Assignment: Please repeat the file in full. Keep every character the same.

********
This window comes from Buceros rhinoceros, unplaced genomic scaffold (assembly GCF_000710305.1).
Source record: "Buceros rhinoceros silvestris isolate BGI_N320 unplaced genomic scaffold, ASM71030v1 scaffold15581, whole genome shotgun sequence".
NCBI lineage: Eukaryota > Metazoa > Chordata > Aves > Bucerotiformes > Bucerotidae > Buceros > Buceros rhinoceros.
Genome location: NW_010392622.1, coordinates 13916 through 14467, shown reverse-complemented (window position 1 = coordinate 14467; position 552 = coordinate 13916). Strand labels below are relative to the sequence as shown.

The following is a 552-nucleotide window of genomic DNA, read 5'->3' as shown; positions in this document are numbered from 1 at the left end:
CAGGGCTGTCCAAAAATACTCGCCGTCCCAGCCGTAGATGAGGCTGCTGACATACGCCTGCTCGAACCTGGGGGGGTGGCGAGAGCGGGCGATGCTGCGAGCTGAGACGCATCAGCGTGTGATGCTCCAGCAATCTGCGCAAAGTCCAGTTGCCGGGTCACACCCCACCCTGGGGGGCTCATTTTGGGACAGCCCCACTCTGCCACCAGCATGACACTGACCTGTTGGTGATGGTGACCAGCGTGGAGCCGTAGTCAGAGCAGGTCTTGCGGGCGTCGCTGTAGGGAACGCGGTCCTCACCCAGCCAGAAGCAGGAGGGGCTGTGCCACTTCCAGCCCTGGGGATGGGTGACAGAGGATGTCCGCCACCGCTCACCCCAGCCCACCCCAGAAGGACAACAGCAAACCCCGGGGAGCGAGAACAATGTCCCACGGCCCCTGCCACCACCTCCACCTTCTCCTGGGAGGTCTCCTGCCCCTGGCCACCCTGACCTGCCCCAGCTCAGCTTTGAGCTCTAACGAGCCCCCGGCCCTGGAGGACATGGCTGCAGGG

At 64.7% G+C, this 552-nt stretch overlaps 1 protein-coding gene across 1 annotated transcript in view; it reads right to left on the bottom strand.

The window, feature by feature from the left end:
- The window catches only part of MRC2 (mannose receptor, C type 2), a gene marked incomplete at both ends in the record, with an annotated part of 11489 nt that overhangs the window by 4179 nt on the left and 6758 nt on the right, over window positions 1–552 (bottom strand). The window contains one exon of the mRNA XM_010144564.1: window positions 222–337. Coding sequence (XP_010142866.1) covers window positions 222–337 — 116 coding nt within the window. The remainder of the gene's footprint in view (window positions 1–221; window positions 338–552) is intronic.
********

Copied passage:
This window comes from Buceros rhinoceros, unplaced genomic scaffold (assembly GCF_000710305.1).
Source record: "Buceros rhinoceros silvestris isolate BGI_N320 unplaced genomic scaffold, ASM71030v1 scaffold15581, whole genome shotgun sequence".
NCBI lineage: Eukaryota > Metazoa > Chordata > Aves > Bucerotiformes > Bucerotidae > Buceros > Buceros rhinoceros.
Genome location: NW_010392622.1, coordinates 13916 through 14467, shown reverse-complemented (window position 1 = coordinate 14467; position 552 = coordinate 13916). Strand labels below are relative to the sequence as shown.

The following is a 552-nucleotide window of genomic DNA, read 5'->3' as shown; positions in this document are numbered from 1 at the left end:
CAGGGCTGTCCAAAAATACTCGCCGTCCCAGCCGTAGATGAGGCTGCTGACATACGCCTGCTCGAACCTGGGGGGGTGGCGAGAGCGGGCGATGCTGCGAGCTGAGACGCATCAGCGTGTGATGCTCCAGCAATCTGCGCAAAGTCCAGTTGCCGGGTCACACCCCACCCTGGGGGGCTCATTTTGGGACAGCCCCACTCTGCCACCAGCATGACACTGACCTGTTGGTGATGGTGACCAGCGTGGAGCCGTAGTCAGAGCAGGTCTTGCGGGCGTCGCTGTAGGGAACGCGGTCCTCACCCAGCCAGAAGCAGGAGGGGCTGTGCCACTTCCAGCCCTGGGGATGGGTGACAGAGGATGTCCGCCACCGCTCACCCCAGCCCACCCCAGAAGGACAACAGCAAACCCCGGGGAGCGAGAACAATGTCCCACGGCCCCTGCCACCACCTCCACCTTCTCCTGGGAGGTCTCCTGCCCCTGGCCACCCTGACCTGCCCCAGCTCAGCTTTGAGCTCTAACGAGCCCCCGGCCCTGGAGGACATGGCTGCAGGG

At 64.7% G+C, this 552-nt stretch overlaps 1 protein-coding gene across 1 annotated transcript in view; it reads right to left on the bottom strand.

The window, feature by feature from the left end:
- The window catches only part of MRC2 (mannose receptor, C type 2), a gene marked incomplete at both ends in the record, with an annotated part of 11489 nt that overhangs the window by 4179 nt on the left and 6758 nt on the right, over window positions 1–552 (bottom strand). The window contains one exon of the mRNA XM_010144564.1: window positions 222–337. Coding sequence (XP_010142866.1) covers window positions 222–337 — 116 coding nt within the window. The remainder of the gene's footprint in view (window positions 1–221; window positions 338–552) is intronic.